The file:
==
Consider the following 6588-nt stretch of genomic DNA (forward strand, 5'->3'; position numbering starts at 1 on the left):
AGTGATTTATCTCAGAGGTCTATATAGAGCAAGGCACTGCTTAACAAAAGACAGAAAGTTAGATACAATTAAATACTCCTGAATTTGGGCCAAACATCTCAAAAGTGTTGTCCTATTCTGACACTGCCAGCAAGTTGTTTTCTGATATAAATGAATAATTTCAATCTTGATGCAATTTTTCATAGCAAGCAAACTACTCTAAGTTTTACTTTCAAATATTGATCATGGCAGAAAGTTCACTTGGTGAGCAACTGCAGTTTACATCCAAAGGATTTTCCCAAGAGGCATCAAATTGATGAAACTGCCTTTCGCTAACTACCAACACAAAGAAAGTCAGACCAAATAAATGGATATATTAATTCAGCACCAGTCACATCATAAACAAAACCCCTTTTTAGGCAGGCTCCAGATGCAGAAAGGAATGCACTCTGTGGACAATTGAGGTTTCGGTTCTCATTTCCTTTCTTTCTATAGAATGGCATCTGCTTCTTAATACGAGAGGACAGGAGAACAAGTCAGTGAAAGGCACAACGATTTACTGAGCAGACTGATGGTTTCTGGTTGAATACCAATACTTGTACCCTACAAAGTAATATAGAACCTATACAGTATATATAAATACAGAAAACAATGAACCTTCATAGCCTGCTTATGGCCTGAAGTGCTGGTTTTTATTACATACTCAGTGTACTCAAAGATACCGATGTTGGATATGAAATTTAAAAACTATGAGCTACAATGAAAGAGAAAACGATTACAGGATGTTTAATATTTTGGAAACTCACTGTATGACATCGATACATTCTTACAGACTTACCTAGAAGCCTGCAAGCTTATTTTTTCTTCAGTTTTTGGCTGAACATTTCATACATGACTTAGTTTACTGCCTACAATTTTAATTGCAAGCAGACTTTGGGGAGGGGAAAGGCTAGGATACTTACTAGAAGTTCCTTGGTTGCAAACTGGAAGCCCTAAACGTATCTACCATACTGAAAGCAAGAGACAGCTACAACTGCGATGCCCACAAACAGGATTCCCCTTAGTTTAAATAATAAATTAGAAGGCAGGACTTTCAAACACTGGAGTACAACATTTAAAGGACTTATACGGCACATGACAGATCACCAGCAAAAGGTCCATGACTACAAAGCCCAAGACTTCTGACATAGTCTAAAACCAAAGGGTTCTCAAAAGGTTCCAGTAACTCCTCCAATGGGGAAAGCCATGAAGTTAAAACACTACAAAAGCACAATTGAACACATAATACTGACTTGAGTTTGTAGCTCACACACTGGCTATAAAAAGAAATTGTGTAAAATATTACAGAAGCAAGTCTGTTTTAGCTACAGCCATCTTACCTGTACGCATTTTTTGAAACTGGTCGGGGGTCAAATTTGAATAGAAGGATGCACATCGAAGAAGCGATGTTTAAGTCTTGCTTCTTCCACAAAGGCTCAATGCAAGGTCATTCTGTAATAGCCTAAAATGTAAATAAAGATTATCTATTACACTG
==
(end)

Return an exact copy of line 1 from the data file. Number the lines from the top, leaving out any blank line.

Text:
Consider the following 6588-nt stretch of genomic DNA (forward strand, 5'->3'; position numbering starts at 1 on the left):